Objective measures of adoption of patient lift and transfer devices to reduce nursing staff injuries in the hospital setting.
Schoenfisch-AL; Pompeii-LA; Myers-DJ; James-T; Yeung-Y-L; Fricklas-E; Pentico-M; Lipscomb-HJ
Am J Ind Med 2011 Dec; 54(12):935-945
Background: Interventions to reduce patient-handling injuries in the hospital setting are often evaluated based on their effect on outcomes such as injury rates. Measuring intervention adoption could address how and why observed trends in the outcome occurred. Methods: Unit-level data related to adoption of patient lift equipment were systematically collected at several points in time over 5 years on nursing units at two hospitals, including hours of lift equipment use, equipment accessibility, and supply purchases and availability. Results: Various measures of adoption highlighted the adoption process' gradual nature and variability by hospital and between units. No single measure adequately assessed adoption. Certain measures appear well-correlated. Conclusion: Future evaluation of primary preventive efforts designed to prevent patient-handling injuries would be strengthened by objective data on intermediate measures that reflect intervention implementation and adoption.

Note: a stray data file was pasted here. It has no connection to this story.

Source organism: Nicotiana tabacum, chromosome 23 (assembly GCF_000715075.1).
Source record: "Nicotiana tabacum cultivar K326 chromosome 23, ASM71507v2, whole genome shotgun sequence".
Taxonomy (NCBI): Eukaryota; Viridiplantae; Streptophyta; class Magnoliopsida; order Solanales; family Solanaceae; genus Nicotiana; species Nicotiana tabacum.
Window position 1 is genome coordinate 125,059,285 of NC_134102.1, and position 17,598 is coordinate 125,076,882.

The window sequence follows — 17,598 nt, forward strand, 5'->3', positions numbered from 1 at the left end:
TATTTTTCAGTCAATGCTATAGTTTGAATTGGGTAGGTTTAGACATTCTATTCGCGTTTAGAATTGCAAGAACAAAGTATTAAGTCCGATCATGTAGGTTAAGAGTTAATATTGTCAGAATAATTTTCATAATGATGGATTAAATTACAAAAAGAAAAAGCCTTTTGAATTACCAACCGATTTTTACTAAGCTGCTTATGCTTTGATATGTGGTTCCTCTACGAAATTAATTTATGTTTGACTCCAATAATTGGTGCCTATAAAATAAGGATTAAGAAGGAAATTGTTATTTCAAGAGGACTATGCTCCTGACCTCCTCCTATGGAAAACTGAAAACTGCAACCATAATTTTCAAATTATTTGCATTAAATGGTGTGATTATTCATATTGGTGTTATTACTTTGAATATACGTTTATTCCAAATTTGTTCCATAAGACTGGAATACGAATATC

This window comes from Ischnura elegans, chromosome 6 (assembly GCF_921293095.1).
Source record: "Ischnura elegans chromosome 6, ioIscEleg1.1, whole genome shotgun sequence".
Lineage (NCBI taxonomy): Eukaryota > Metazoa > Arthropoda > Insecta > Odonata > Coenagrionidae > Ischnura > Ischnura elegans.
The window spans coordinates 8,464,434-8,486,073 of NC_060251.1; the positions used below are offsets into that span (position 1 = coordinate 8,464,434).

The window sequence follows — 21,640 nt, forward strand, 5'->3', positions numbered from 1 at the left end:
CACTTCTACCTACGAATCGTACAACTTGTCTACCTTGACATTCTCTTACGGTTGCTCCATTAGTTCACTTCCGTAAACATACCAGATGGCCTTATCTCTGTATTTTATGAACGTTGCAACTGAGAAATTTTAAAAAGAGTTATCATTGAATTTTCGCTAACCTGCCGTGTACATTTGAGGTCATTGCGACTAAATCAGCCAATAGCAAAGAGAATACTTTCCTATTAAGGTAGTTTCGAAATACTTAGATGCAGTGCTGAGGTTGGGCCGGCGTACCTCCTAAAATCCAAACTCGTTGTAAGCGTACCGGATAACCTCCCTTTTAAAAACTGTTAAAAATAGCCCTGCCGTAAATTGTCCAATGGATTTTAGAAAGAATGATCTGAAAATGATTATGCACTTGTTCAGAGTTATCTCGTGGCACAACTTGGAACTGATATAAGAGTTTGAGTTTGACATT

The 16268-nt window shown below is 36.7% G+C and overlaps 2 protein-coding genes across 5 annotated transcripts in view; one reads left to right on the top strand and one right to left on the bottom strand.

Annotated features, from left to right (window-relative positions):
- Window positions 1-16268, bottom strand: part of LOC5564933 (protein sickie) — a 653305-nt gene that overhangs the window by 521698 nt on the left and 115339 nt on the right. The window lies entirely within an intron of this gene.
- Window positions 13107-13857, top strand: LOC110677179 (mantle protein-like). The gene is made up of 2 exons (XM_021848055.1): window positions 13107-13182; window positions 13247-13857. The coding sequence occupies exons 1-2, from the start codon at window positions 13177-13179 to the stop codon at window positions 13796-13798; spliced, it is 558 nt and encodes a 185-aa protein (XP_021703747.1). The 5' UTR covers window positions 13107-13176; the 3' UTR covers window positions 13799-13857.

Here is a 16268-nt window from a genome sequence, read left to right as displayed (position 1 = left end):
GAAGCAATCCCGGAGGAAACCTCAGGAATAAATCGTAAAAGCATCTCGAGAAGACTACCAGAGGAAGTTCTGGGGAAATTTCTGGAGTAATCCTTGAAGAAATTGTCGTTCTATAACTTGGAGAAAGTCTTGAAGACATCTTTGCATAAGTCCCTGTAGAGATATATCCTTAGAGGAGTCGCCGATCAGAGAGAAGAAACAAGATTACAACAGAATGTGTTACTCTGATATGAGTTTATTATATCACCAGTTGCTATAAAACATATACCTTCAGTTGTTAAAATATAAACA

Ergonomics; Health-care; Health-engineering; Hospital-equipment; Hoisting-equipment; Injuries; Injury-prevention; Nurses; Nursing; Work-practices; Work-operations; Safety-equipment; Safety-practices; Medical-equipment; Safety-climate; Behavior; Health-care-personnel; Manual-lifting;
Author Keywords: mechanical lift equipment; patient handling; occupational injury prevention; intervention; adoption
Ashley L. Schoenfisch, MSPH, Department of Community and Family Medicine, Division of Occupational and Environmental Medicine, Duke University Medical Center, 2200 West Main Street, Suite 400, Durham, NC 27705, USA
American Journal of Industrial Medicine